Culturally Competent Family Therapy: A General Model

Culturally Competent Family Therapy: A General Model

Culturally Competent Family Therapy: A General Model

Culturally Competent Family Therapy: A General Model

Synopsis

The problems of a family are often conditioned by the cultural issues its members face, regardless of their socioeconomic background. However, most therapeutic models ignore this important factor. Ariel's book offers a model for diagnosis and therapy that incorporates cultural issues. It provides clinicians and trainees with readily applicable concepts, methods, and techniques for helping families and their members overcome difficulties related to intermarriage, immigration, acculturation, socioeconomic inequality, prejudice, and ecological or demographic change. This approach enables therapists to analyze and describe a family as a cultural system, explain its culture-related difficulties, and design and carry out culturally sensitive strategies for solving these difficulties.

Excerpt

In the past decade and a half there has been an increasing emphasis on the fact that all therapy should be sensitive to the patient's cultural, ethnic and religious identity and what part these background factors play in the problems perceived and presented by the patients in therapy. With the rapid and mounting influx of large numbers of immigrants to many host countries, the need to attend to issues emanating from relocation and displacement like acculturation versus cultural pluralism; different legal and social expectations; different languages, customs and mores; new intergenerational conflicts as children take on the values and behaviors of their adopted country more quickly than their parents do; and sometimes the residuals of multiple traumas, including having witnessed genocide and political repression, has escalated.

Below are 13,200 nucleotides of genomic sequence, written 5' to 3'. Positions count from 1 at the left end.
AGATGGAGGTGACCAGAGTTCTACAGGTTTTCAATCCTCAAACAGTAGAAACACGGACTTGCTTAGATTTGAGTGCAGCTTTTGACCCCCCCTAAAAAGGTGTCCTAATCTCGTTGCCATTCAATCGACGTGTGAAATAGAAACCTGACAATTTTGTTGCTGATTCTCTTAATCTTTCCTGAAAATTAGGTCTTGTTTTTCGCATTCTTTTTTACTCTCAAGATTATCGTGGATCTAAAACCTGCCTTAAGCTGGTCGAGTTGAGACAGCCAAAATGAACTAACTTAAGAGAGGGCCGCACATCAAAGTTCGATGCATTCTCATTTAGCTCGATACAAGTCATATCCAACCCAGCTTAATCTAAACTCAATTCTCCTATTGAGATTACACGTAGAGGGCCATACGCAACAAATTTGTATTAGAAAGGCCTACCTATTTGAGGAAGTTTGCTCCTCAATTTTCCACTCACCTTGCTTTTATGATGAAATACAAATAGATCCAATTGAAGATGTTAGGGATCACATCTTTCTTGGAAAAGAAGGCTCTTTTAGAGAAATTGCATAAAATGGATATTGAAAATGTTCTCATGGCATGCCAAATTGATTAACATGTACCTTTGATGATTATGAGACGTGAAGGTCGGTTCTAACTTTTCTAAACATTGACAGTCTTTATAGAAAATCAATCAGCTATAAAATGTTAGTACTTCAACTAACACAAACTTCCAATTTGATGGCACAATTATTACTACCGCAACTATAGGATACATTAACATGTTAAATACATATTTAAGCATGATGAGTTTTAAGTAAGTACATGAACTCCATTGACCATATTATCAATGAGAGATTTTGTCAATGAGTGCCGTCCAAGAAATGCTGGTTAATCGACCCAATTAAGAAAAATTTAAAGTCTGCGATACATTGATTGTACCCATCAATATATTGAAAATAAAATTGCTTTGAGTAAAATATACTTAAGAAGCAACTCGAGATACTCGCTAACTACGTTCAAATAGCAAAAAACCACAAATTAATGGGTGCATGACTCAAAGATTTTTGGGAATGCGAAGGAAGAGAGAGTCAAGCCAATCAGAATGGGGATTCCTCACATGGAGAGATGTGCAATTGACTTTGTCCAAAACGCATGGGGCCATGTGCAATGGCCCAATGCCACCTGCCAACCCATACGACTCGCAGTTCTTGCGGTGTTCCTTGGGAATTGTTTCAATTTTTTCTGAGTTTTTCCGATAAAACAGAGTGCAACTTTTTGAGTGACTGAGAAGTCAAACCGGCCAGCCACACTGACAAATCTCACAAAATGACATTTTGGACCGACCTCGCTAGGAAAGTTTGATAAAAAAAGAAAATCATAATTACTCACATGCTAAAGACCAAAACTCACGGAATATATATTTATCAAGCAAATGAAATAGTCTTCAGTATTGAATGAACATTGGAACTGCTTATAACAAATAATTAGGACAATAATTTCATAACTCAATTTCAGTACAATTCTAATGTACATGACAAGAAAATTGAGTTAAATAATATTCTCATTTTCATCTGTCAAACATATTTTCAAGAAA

In this book Ariel has promulgated a fascinating and clinically useful model for conducting culturally competent family therapy. Much sensitivity is conveyed as he articulates his paradigm; his theoretical discussions are further illuminated in well-selected case illustrations. This comprehensive volume could well become essential reading for those engaged in treating bicultural couples; couples who have adopted children from other countries, or other racial and ethnic groups within their own country; patients from very different cultural backgrounds and with very different life experiences from one's own, as well as for those teaching, supervising and conducting research about this seminal issue in today's society.

This enlightening treatise has relevance to the thinking and practice of mental health professionals across national borders; it is both timely and universal in its depth, breadth and scope.

Florence Kaslow, Ph.D.

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